For instance, classically, it was the role of the state to coercively inculcate virtue. But labor republicans rejected this idea on the grounds that the actually existing state was itself corrupt and untrustworthy. They even had doubts about the sufficiency of public education and a formally free press. Public education was, on its own, inadequate, and a formally free press was easily influenced by the wealthy. The natural tendency of existing sources of information and education was to “foster prejudices rather than cultivate intelligence.” Instead, labor republicans sought to create their own parallel institutions, like lecture circuits, reading rooms, and educational programs, as well as their own intellectual and cultural products, like labor presses, pamphlets, books, and public speeches. As one prominent mid-century labor republican put it, “We must erect our own halls wherein we can establish our own libraries, reading- and lecture-rooms, under the control and management of our own men; and we must have time to use them.” Labor republicans, in other words, began from the concrete fact of actual injustice – of social domination and exploitation – and looked to self-education, rather than the corrupt state, as a way of inculcating virtues.

Moreover, the relevant virtues were those required to engage in collective struggle. It began with a critique of stunted desires, or those formed by long hours, limited horizons, and regular subjection to others. Ira Steward, for instance, argued that struggle began by awakening a desire for more, especially for higher wages and shorter hours. He asked workers to see themselves as equal to their employers and then compare their living standards – their inadequate housing, poor clothing, bad food, and lack of amenities: “to see is to desire…to desire is to struggle.” Awakening new desires was linked to struggle because dependent laborers would soon learn that society was not organized in a way that allowed them to satisfy those desires. As workers developed a desire for better material circumstances, they would come to demand a change in the very way they produced and distributed wealth.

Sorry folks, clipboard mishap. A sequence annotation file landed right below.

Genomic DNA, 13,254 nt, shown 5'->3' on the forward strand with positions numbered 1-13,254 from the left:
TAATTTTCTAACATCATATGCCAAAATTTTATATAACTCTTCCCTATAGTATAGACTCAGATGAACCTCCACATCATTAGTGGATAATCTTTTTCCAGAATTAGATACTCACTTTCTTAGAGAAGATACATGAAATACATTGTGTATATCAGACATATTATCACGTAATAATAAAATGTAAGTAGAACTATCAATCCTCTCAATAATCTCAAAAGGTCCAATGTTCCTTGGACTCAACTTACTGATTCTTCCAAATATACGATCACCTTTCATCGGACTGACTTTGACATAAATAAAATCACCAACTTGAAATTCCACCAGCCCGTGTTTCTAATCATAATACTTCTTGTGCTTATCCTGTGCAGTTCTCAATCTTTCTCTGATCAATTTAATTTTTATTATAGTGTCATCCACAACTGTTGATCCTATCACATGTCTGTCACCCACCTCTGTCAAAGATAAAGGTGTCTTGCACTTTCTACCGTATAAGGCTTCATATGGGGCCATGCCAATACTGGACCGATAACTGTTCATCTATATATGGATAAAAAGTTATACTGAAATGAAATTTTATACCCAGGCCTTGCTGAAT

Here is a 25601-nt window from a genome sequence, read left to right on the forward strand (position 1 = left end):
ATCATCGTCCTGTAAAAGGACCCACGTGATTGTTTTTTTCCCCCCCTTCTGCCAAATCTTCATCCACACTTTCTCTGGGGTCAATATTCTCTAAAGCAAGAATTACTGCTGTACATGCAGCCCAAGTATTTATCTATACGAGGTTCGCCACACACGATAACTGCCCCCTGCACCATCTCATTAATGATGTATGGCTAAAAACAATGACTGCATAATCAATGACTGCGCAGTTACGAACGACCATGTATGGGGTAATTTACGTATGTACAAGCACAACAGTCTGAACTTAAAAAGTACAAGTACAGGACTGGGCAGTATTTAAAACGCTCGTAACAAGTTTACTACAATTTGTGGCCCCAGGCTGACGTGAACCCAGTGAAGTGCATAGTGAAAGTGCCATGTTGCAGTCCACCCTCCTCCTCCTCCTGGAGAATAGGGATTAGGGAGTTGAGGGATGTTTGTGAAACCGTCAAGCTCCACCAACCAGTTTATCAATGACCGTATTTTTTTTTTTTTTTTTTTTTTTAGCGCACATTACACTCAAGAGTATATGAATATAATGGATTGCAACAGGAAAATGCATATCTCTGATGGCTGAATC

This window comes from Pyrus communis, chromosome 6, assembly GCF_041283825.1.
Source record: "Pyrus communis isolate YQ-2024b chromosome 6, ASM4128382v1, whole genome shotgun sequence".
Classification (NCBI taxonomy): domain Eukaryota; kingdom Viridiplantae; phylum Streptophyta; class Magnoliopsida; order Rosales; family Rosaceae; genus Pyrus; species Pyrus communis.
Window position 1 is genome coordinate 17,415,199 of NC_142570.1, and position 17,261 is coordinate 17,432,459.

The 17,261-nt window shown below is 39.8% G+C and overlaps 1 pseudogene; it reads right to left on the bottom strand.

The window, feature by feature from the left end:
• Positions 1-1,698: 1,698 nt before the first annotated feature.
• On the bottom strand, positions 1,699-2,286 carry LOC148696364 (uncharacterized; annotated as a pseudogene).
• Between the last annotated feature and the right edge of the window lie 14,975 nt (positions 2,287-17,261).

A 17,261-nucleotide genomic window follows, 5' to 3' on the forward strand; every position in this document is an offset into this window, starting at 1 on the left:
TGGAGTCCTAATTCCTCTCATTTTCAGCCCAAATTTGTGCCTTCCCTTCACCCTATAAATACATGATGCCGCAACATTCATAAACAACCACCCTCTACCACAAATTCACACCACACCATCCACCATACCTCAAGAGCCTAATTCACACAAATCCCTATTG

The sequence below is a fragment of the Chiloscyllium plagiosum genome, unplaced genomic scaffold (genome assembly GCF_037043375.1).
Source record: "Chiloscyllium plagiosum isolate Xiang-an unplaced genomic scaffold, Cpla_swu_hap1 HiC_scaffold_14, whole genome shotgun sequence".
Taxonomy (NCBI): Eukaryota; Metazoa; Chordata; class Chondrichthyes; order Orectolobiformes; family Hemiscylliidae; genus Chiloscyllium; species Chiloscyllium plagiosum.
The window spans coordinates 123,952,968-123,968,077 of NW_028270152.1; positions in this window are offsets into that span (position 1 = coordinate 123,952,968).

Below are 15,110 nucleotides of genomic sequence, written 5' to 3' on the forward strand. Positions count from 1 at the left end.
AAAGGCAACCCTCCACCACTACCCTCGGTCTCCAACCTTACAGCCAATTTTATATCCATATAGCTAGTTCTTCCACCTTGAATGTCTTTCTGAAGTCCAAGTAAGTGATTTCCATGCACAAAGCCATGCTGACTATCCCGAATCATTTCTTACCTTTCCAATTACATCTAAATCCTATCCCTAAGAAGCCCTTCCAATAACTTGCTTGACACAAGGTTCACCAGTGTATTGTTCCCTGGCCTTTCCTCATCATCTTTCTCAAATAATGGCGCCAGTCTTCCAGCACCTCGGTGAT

If the relevant virtues began with developing the desires of a self-respecting worker, they were further linked to the conception of citizen competence. The classical republican citizen was one who had adequate knowledge of public affairs and ability to make considered judgments about the common good. Here, that idea took on the color of becoming educated in political economy and acquiring accurate knowledge of one’s own social position. Terence Powderly, leader of the Knights of Labor, noted with pride “the establishment of workingmen’s lyceums and reading-rooms”and thought they showed “laboring men” that they “had the same right to study social, economic, and political questions that their employers had.” Labor papers ran articles on cooperation and political economy; lecturers discussed “working-people’s rights” and debated “the hours of labor;” reading rooms carried the works of enemies, like Malthus and Smith, as well as friends, like Henry George, JS Mill and Lasalle. With this knowledge, dependent laborers would realize they could only achieve the cooperative commonwealth through collective action. That is to say, their own interest in independence was most permanently and reliably achievable through commitment to a common cause. Virtue, here, became identical to a kind of class consciousness.